How to write a charity case study

Pro tips to create case studies with personality

Charity case studies are an effective and essential part of the charity copywriter’s job. A well-written and impact charity case study explains the life-changing impact that your charity has, which can inspire others to give, get involved and support you. 

Search online and you’ll be able to find thousands of charity case studies, so what sets out the best from the rest? A compelling case study not only captures the impact of your charity’s work but also connects on a human level, establishing an emotional connection with your audience. At 42group, we call this building human connections – and it’s at the core of great charity copywriting, content and case studies. 

In this blog post, we’re going to explore what makes a great charity case study, look at some of our favourites and provide a basic checklist of everything you need to include in a case study for your charity. 

Why write charity case studies?

Charity case studies capture the core of what you do and establish a strong connection with your audience on many levels. Here are some reasons why charity case studies are effective and a core part of every charity marketing strategy.

Create an emotional connection

  • Humanising the cause: Case studies that focus on individual stories enable potential donors to see the real human impact of their contributions. While every charity says it helps people, case studies show it. A case study that presents the challenges, struggles, and triumphs of real people can evoke empathy and compassion and compel readers to take action. They’re highly powerful.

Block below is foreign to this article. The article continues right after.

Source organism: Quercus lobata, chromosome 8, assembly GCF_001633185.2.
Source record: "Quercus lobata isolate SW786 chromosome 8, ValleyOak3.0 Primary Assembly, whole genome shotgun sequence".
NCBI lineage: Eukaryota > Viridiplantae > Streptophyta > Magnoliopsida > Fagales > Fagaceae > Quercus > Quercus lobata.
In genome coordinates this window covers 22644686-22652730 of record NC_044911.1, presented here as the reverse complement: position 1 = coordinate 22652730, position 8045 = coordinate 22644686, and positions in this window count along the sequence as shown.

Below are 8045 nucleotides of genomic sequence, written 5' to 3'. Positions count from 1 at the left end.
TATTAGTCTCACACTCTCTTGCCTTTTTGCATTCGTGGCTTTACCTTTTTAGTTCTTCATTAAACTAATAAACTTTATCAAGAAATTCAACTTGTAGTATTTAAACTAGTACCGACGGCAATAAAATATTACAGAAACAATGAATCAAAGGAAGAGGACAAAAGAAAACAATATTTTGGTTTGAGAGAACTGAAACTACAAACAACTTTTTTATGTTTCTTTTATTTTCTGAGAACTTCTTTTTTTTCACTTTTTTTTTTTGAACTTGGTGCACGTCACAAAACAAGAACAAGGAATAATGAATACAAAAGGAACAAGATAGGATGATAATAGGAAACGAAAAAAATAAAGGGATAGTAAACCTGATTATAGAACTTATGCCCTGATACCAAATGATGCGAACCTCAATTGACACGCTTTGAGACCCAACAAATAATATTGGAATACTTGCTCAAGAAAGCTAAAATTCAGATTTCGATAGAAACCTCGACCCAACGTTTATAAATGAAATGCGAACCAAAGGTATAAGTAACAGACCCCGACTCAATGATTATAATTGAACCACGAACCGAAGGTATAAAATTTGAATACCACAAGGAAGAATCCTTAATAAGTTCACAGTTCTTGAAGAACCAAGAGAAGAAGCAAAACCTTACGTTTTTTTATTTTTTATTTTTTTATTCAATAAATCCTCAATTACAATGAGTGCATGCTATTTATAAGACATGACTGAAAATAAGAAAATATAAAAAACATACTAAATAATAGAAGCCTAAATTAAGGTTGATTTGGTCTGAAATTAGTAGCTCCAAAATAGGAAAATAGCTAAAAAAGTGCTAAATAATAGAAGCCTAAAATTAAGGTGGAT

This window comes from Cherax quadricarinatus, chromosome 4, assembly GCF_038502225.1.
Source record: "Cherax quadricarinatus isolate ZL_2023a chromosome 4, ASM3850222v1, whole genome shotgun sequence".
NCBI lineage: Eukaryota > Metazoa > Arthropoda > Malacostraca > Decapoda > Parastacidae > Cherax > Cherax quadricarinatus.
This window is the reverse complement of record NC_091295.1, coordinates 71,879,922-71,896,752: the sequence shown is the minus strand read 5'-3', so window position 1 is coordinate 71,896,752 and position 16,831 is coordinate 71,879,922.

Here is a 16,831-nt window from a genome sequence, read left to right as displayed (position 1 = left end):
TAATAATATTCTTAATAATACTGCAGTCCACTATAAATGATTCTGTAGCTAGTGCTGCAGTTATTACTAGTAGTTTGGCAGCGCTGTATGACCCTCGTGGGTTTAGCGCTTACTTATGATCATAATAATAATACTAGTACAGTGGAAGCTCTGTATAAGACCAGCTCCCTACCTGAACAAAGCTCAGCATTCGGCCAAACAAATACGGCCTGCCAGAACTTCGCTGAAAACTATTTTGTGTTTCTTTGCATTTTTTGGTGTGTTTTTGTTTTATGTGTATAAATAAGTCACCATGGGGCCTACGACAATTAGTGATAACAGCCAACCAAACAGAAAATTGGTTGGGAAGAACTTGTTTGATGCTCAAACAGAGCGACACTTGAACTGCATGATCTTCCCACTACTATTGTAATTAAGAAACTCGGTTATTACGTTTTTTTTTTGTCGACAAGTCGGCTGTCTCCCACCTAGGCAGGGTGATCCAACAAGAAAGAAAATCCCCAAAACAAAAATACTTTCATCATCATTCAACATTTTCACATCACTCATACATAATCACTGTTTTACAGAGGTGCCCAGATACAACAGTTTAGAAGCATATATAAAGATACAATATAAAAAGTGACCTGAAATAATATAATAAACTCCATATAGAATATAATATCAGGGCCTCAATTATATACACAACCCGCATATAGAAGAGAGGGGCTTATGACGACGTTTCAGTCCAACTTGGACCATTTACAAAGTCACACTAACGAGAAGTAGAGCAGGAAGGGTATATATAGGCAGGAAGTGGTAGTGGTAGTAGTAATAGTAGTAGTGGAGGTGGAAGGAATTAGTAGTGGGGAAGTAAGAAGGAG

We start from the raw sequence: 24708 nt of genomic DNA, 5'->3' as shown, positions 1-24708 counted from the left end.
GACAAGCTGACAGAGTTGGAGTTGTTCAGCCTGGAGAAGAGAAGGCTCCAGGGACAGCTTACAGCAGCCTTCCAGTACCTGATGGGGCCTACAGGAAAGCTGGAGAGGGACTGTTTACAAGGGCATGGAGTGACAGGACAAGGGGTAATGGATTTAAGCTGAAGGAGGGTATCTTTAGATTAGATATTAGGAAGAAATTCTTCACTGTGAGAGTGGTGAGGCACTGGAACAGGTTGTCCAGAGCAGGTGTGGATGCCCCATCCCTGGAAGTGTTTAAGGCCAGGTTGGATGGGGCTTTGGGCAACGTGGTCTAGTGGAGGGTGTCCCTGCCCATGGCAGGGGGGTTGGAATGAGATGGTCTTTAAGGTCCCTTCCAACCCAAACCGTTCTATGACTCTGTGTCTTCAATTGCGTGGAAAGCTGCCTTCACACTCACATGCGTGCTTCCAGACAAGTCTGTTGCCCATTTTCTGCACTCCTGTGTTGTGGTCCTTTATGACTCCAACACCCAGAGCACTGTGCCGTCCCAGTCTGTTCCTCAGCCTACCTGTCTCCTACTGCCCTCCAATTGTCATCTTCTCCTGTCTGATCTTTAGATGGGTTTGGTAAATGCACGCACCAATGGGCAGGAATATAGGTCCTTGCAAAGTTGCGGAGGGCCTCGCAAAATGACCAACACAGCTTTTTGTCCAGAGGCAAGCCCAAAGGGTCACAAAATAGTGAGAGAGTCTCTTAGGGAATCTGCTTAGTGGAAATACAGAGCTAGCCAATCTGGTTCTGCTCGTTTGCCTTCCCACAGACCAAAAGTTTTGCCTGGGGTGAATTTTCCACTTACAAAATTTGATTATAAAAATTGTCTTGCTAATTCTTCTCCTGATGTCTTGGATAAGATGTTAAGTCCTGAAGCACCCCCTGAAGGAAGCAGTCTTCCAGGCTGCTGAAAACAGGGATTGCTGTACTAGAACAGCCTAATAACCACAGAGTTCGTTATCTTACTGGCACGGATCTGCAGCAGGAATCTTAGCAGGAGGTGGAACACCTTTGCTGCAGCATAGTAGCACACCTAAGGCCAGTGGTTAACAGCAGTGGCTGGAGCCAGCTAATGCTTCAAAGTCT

• Relatability: Case studies challenge and change perceptions. When potential donors can position themselves in the stories shared, the cause becomes personal. Relatability is a clear and strong motivator for financial support.

Demonstrate impact

  • Tangible outcomes: Charity case studies that clearly illustrate the outcomes of your work provide a clear illustration of where your money is going – and the lives it’s changing. For example, a case study that shows how £100 can fund a food bank to provide essential supplies for a family in need for a month makes the impact of a donation tangible.
  • Success stories: Success stories about the impact of previous donations – and the positive outcomes that this funding can have –  can motivate new donors. Knowing that their money will contribute to a proven track record of success is critical. Case studies are as important for new charities as well as old ones. Motivating donors to continue contributing can be just as challenging as inspiring new donors.

Build trust